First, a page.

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One of the essential qualities of a good professional digitizer is their artistic ability. A good digitizer can create the appearance of different colors, textures, layers, depth and other attributes in a single color design that sews efficiently and works well for the particular fabric even after its washed many times. Good digitizers also have their own artistic style. Its hard to program artistic ability and application into a computer.
FYI, if you Google "convert svg to stitch file" you get lot's of hits on converting SVG (Scale-able Vector Graphics) files to a variety of 'stitch file' formats.
Yep, lots of claims out there. Take it from us who have actually tried this... It won't stitch worth a damn. The only people who will tell you there is software that can automatically convert an image into a stitch file are the people who are selling that software. Anyone who has actually used the software will tell you it is a waste of time.

Simple test... give them a circle with an outline and have them send you back the file. 99% guarantee you will end up with an egg that the outline doesn't match the inner shape...
No one has any business trying to create a stitch file unless you have some experience and knowledge of how an embroidery machine works. Translating a digital file into machine language is not automatic at anything but the most basic level. A stitch file only provides 4 types of information to the embroidery machine. 1) left/right movement of the table, 2) forward/back movement of the table, 3)up/down movement of the needle, including trimming, 4) needle(color) change. None of that information is any part of a digital graphic. Believe me that, you can't provide that information to the file without software and EXPERIENCE. Instead you should use an experienced digitizer and have them sign a confidentiality agreement to protect your design. Personally, there are thousands of people out there that have the best idea to ever come along and they will make a million off it. We see several of them every year. Most are not worth the time to put into it. What you consider to be so valuable that no one can even look at it, is probably not worth a second look to most digitizers. It's just one more job.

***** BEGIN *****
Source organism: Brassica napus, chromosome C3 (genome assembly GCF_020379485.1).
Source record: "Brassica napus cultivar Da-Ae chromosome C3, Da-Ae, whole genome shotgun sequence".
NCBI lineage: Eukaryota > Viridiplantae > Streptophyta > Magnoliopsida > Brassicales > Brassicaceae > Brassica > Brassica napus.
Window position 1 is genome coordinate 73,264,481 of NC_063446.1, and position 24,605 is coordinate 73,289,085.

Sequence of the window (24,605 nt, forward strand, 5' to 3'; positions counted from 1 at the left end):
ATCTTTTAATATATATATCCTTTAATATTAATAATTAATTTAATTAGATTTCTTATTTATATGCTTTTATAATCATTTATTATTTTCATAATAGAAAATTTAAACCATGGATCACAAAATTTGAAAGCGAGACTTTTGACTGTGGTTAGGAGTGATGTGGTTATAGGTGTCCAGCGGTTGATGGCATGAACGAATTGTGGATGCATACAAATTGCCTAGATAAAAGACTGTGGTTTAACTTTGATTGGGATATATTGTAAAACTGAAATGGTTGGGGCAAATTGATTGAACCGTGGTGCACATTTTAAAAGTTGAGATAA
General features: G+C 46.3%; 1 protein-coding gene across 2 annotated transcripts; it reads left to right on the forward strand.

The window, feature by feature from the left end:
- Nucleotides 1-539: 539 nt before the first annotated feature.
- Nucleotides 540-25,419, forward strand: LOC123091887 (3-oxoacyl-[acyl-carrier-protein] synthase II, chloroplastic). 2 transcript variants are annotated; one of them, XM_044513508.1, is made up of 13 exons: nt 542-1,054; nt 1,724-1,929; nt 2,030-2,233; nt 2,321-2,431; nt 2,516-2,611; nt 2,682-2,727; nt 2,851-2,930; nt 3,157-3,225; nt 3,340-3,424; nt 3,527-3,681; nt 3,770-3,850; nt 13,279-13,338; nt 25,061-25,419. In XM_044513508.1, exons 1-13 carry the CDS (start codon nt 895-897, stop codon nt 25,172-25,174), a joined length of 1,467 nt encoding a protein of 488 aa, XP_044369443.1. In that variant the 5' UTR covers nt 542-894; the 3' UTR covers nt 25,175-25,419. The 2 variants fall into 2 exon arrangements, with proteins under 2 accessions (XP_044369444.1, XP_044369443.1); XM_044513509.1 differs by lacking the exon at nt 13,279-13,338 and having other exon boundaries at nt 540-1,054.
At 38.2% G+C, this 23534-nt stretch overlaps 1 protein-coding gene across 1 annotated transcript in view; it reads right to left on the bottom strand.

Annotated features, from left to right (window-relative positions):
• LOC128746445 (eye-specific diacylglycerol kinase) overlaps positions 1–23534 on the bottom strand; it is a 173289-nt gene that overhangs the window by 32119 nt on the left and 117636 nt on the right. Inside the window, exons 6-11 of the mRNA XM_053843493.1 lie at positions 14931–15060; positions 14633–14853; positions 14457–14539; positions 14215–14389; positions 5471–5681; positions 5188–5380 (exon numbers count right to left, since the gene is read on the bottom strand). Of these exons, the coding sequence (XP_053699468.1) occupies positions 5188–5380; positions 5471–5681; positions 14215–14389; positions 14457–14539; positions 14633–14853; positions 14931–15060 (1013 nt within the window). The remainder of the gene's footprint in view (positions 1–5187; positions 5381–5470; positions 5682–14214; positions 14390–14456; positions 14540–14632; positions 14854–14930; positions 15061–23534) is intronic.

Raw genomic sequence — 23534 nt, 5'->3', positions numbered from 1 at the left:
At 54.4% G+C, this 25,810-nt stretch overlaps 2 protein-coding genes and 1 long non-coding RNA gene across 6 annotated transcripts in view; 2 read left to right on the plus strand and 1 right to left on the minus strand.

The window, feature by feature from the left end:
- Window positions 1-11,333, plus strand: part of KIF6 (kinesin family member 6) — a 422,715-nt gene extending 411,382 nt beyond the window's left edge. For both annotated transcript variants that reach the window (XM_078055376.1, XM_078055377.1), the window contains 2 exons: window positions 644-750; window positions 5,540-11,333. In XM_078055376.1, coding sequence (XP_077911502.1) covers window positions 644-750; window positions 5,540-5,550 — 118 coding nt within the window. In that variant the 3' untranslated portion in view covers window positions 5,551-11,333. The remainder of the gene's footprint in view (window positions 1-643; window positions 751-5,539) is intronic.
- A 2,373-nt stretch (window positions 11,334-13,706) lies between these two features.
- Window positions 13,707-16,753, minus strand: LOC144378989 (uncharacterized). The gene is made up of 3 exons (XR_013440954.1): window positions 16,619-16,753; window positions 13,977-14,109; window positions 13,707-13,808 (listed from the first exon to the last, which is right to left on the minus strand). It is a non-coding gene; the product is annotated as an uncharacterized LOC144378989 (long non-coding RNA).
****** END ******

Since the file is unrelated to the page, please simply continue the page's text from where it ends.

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AllisonB thank you for your suggestion.
Regardless, we would not consider a machine that had no way to convert from some standard graphics file format to their machines format.
Such a machine does not exist! You need embroidery digitizing software and lots of training in order to produce a stitch file that will stitch efficiently with no thread breaks, minimal color changes, minimal trims.....and look spectacular. Some people think that embroidery software with an "auto-digitize feature" is the answer...it is not. A good graphic is a great start. From that point on, there are so many variables to keep in mind as you digitize...the best way to sequence your objects, a way to hide travel runs, density of the objects in relation to the type of fabric you will be sewing, allowing for distortion that occurs with a circle for example....and the list goes on.

When I had my embroidery business, using top of the line Wilcom digitizing software, and the 15 needle Tajima Neo....it still took a lot of trial and error and experimentation and many samples to get some designs "right". For the more involved designs, I sent them out to a digitizing expert, and it was worth every penny.

You have a lot of things to consider before jumping into doing an embroidery business. I am thinking perhaps you haven't done a lot of research yet, because you would otherwise know a little more about how the process goes from graphic to stitch file. Not trying to be discouraging, but just wanting to say that there is definitely a steep learning curve with embroidery.
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I would seriously suggest you do something else with your time and money. Embroidery is not overly difficult, but there is a definite learning curve and it has many more "moving parts" than other garment decoration processes. In my opinion, the hobby machines are overpriced and vastly underperforming. Until you are willing to commit to a professional machine and learn or buy digitizing, you are wasting your money and time.
If you're serious about pursuing your design but don't want to invest in equipment and training, then just pay to have it digitized and provide that file to an embroiderer with a contract that keeps them from using the design for anyone else. THAT is your least expensive option if you simply want to dabble without committing.